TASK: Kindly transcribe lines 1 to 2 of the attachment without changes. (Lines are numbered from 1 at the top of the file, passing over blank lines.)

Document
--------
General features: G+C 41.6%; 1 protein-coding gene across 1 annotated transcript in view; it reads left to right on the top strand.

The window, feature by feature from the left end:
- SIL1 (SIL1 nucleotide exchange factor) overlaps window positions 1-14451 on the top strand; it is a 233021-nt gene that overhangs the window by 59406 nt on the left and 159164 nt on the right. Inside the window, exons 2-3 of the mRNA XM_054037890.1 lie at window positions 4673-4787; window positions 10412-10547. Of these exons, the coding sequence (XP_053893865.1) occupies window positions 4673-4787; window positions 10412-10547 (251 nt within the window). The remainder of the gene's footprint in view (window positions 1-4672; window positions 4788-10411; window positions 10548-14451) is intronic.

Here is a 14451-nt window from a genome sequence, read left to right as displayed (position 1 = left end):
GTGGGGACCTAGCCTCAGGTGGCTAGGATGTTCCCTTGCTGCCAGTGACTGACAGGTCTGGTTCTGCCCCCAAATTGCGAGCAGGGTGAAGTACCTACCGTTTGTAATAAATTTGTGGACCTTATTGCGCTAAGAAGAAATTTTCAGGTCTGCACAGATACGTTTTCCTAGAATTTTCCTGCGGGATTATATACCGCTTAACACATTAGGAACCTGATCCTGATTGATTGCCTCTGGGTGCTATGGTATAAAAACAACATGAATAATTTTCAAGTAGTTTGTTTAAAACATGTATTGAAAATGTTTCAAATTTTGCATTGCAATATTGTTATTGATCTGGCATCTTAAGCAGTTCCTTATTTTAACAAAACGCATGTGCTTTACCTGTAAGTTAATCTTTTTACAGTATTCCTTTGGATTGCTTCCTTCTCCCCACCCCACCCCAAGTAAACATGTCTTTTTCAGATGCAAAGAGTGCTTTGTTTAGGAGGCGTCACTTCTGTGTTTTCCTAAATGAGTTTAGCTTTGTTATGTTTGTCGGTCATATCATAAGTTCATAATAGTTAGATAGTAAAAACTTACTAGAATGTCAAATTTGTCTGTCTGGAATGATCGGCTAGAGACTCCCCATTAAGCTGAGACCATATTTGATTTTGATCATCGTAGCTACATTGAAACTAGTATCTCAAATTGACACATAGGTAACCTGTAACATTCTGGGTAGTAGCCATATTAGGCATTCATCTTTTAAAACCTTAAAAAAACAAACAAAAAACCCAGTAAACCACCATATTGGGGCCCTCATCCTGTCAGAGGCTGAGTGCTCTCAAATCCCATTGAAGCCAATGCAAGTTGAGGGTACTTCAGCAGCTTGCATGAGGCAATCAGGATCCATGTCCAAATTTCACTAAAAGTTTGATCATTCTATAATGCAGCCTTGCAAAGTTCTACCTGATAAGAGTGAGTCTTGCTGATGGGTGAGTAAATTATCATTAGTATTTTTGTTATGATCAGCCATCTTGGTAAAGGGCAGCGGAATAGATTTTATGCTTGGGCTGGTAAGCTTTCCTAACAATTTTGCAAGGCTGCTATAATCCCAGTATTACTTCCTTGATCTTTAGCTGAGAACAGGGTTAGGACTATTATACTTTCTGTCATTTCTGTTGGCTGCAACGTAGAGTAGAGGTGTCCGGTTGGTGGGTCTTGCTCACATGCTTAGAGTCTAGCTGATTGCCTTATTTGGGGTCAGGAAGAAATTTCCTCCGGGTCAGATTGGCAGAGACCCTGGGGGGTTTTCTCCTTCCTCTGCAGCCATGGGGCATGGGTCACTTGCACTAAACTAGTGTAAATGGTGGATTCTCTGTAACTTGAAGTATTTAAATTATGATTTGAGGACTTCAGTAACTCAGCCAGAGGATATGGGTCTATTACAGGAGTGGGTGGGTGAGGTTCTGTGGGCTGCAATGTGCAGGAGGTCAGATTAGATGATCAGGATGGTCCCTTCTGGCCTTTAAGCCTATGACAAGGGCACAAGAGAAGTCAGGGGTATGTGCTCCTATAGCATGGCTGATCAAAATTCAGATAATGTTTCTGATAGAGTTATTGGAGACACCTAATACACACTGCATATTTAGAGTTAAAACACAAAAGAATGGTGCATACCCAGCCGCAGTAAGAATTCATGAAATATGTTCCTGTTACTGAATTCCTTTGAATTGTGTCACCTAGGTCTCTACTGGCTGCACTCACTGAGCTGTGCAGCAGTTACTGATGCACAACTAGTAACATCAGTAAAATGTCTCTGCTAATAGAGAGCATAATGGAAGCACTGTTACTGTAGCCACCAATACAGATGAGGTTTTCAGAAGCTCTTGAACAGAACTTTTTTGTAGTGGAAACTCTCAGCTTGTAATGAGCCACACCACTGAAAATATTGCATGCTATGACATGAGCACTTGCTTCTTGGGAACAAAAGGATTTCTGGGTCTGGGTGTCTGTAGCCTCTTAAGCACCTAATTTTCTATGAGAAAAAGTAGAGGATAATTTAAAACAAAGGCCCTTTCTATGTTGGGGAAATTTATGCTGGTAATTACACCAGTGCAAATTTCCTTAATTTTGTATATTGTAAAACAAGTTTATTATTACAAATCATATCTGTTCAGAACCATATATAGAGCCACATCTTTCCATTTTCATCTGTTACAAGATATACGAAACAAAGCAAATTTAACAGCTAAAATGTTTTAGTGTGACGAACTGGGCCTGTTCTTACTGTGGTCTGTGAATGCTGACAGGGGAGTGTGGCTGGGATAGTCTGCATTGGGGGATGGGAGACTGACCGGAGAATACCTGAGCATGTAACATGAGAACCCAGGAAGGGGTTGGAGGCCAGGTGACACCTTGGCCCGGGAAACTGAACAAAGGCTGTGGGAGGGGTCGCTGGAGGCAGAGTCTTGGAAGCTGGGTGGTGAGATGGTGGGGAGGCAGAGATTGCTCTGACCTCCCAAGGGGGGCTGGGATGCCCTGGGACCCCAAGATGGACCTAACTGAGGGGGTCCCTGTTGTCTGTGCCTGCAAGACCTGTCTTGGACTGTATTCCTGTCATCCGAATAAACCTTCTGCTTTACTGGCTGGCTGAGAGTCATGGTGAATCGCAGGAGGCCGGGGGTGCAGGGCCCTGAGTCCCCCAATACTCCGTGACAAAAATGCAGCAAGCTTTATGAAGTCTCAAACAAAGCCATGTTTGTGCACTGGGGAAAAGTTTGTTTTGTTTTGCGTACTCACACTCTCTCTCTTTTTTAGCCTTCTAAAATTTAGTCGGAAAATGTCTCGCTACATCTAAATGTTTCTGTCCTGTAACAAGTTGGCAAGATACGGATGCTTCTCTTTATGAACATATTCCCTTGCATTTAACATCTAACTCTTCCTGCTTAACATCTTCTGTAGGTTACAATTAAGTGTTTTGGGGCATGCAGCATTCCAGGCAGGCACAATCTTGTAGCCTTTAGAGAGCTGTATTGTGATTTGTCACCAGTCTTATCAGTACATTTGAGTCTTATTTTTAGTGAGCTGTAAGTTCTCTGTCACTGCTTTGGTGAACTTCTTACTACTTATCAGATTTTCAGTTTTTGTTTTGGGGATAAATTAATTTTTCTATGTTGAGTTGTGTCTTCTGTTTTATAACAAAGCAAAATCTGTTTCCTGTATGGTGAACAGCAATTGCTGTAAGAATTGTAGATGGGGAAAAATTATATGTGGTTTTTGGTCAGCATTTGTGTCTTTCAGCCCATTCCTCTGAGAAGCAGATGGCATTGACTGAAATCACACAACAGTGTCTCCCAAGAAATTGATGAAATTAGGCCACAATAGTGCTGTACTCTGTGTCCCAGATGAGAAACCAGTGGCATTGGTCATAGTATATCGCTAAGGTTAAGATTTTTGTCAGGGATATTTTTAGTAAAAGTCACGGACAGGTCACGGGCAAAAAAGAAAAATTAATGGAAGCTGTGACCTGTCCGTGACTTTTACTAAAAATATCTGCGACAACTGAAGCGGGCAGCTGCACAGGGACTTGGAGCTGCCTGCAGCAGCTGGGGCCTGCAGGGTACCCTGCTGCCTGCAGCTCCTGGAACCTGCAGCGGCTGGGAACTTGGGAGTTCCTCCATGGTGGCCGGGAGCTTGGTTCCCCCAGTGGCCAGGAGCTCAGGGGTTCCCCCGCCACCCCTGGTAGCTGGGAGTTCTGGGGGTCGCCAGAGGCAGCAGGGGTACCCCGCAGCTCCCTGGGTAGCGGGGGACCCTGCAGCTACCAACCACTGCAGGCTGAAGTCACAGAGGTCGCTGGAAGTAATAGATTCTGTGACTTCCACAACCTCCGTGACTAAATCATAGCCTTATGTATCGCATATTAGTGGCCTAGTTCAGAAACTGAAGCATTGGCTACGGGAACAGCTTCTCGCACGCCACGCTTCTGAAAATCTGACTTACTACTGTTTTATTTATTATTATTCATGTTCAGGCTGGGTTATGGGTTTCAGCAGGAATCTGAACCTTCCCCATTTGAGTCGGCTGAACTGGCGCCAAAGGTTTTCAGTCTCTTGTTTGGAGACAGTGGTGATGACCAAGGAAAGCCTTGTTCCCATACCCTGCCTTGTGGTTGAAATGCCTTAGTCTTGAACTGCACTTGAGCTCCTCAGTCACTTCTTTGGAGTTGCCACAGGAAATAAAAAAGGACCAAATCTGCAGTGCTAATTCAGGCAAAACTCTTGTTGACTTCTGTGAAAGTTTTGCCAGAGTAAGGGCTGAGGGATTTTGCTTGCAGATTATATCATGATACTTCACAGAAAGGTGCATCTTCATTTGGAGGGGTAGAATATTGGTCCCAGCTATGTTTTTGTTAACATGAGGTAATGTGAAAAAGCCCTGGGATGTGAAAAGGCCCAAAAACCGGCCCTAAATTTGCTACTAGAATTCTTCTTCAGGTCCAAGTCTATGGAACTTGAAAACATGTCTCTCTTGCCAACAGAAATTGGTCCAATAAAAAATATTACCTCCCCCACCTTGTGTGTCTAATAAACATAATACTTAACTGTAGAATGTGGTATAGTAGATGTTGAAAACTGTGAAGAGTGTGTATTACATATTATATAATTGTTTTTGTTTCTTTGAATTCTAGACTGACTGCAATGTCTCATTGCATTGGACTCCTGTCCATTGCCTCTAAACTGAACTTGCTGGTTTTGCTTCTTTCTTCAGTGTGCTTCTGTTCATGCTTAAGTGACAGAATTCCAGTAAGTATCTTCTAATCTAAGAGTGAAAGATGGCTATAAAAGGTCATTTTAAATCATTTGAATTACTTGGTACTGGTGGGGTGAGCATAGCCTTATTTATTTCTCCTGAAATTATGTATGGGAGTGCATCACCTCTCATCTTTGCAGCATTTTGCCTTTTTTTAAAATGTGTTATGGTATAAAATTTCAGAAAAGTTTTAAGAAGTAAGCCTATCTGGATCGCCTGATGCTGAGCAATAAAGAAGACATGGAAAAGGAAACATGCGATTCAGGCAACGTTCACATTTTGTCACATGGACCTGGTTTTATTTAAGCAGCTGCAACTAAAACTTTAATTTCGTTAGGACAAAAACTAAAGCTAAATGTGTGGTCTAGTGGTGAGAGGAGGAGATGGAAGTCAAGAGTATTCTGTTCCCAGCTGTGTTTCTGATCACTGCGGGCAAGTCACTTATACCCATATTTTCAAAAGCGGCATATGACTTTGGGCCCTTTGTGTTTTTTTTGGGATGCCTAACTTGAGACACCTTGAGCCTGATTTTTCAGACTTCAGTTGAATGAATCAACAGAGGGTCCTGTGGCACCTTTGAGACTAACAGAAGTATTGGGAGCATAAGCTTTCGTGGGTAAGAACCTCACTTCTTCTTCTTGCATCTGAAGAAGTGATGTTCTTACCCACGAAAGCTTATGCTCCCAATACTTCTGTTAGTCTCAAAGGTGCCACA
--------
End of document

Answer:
General features: G+C 41.6%; 1 protein-coding gene across 1 annotated transcript in view; it reads left to right on the top strand.

The window, feature by feature from the left end: